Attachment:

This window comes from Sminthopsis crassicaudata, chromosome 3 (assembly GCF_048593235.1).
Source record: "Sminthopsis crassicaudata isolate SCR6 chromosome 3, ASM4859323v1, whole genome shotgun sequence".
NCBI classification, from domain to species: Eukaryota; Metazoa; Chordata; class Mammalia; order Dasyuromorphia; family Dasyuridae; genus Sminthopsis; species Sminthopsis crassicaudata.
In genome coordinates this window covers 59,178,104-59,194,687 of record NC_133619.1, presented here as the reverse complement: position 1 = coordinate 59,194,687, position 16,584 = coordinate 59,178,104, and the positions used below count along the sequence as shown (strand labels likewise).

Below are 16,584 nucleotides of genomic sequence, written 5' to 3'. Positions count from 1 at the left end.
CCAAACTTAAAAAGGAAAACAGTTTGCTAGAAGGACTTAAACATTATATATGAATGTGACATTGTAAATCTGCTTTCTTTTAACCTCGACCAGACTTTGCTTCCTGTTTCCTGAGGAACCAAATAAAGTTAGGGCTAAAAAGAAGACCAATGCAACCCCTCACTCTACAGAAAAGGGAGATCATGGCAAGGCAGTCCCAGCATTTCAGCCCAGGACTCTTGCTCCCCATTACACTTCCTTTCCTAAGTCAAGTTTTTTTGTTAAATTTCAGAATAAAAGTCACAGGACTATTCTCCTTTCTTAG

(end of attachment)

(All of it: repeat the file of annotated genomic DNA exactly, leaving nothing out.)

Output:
This window comes from Sminthopsis crassicaudata, chromosome 3 (assembly GCF_048593235.1).
Source record: "Sminthopsis crassicaudata isolate SCR6 chromosome 3, ASM4859323v1, whole genome shotgun sequence".
NCBI classification, from domain to species: Eukaryota; Metazoa; Chordata; class Mammalia; order Dasyuromorphia; family Dasyuridae; genus Sminthopsis; species Sminthopsis crassicaudata.
In genome coordinates this window covers 59,178,104-59,194,687 of record NC_133619.1, presented here as the reverse complement: position 1 = coordinate 59,194,687, position 16,584 = coordinate 59,178,104, and the positions used below count along the sequence as shown (strand labels likewise).

Below are 16,584 nucleotides of genomic sequence, written 5' to 3'. Positions count from 1 at the left end.
CCAAACTTAAAAAGGAAAACAGTTTGCTAGAAGGACTTAAACATTATATATGAATGTGACATTGTAAATCTGCTTTCTTTTAACCTCGACCAGACTTTGCTTCCTGTTTCCTGAGGAACCAAATAAAGTTAGGGCTAAAAAGAAGACCAATGCAACCCCTCACTCTACAGAAAAGGGAGATCATGGCAAGGCAGTCCCAGCATTTCAGCCCAGGACTCTTGCTCCCCATTACACTTCCTTTCCTAAGTCAAGTTTTTTTGTTAAATTTCAGAATAAAAGTCACAGGACTATTCTCCTTTCTTAG